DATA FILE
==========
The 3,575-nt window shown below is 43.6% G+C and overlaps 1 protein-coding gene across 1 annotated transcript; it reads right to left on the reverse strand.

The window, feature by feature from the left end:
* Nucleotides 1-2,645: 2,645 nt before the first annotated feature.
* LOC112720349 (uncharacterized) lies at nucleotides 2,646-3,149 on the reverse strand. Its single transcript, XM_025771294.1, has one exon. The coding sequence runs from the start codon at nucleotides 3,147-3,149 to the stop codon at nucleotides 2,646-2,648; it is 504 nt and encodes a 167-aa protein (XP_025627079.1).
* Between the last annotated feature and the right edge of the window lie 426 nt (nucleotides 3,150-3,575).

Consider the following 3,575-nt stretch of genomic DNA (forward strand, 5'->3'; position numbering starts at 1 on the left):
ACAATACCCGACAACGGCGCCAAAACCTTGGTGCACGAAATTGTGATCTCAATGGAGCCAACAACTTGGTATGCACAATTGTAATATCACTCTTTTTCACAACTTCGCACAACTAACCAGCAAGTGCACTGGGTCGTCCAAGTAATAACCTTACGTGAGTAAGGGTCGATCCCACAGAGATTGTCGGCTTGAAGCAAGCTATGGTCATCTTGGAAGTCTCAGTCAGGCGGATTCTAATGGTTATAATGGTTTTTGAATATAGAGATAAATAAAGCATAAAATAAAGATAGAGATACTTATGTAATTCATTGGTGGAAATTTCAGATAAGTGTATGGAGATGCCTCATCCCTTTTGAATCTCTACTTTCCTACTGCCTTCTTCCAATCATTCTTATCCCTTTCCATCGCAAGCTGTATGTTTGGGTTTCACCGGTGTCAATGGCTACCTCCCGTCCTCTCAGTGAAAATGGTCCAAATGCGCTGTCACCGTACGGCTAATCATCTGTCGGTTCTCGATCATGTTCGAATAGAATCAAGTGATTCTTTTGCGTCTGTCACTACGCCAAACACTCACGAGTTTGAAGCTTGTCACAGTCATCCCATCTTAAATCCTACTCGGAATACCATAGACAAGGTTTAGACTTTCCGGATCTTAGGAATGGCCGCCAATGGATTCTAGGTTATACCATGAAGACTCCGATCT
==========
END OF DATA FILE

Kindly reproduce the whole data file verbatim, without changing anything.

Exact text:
The 3,575-nt window shown below is 43.6% G+C and overlaps 1 protein-coding gene across 1 annotated transcript; it reads right to left on the reverse strand.

The window, feature by feature from the left end:
* Nucleotides 1-2,645: 2,645 nt before the first annotated feature.
* LOC112720349 (uncharacterized) lies at nucleotides 2,646-3,149 on the reverse strand. Its single transcript, XM_025771294.1, has one exon. The coding sequence runs from the start codon at nucleotides 3,147-3,149 to the stop codon at nucleotides 2,646-2,648; it is 504 nt and encodes a 167-aa protein (XP_025627079.1).
* Between the last annotated feature and the right edge of the window lie 426 nt (nucleotides 3,150-3,575).

Consider the following 3,575-nt stretch of genomic DNA (forward strand, 5'->3'; position numbering starts at 1 on the left):
ACAATACCCGACAACGGCGCCAAAACCTTGGTGCACGAAATTGTGATCTCAATGGAGCCAACAACTTGGTATGCACAATTGTAATATCACTCTTTTTCACAACTTCGCACAACTAACCAGCAAGTGCACTGGGTCGTCCAAGTAATAACCTTACGTGAGTAAGGGTCGATCCCACAGAGATTGTCGGCTTGAAGCAAGCTATGGTCATCTTGGAAGTCTCAGTCAGGCGGATTCTAATGGTTATAATGGTTTTTGAATATAGAGATAAATAAAGCATAAAATAAAGATAGAGATACTTATGTAATTCATTGGTGGAAATTTCAGATAAGTGTATGGAGATGCCTCATCCCTTTTGAATCTCTACTTTCCTACTGCCTTCTTCCAATCATTCTTATCCCTTTCCATCGCAAGCTGTATGTTTGGGTTTCACCGGTGTCAATGGCTACCTCCCGTCCTCTCAGTGAAAATGGTCCAAATGCGCTGTCACCGTACGGCTAATCATCTGTCGGTTCTCGATCATGTTCGAATAGAATCAAGTGATTCTTTTGCGTCTGTCACTACGCCAAACACTCACGAGTTTGAAGCTTGTCACAGTCATCCCATCTTAAATCCTACTCGGAATACCATAGACAAGGTTTAGACTTTCCGGATCTTAGGAATGGCCGCCAATGGATTCTAGGTTATACCATGAAGACTCCGATCT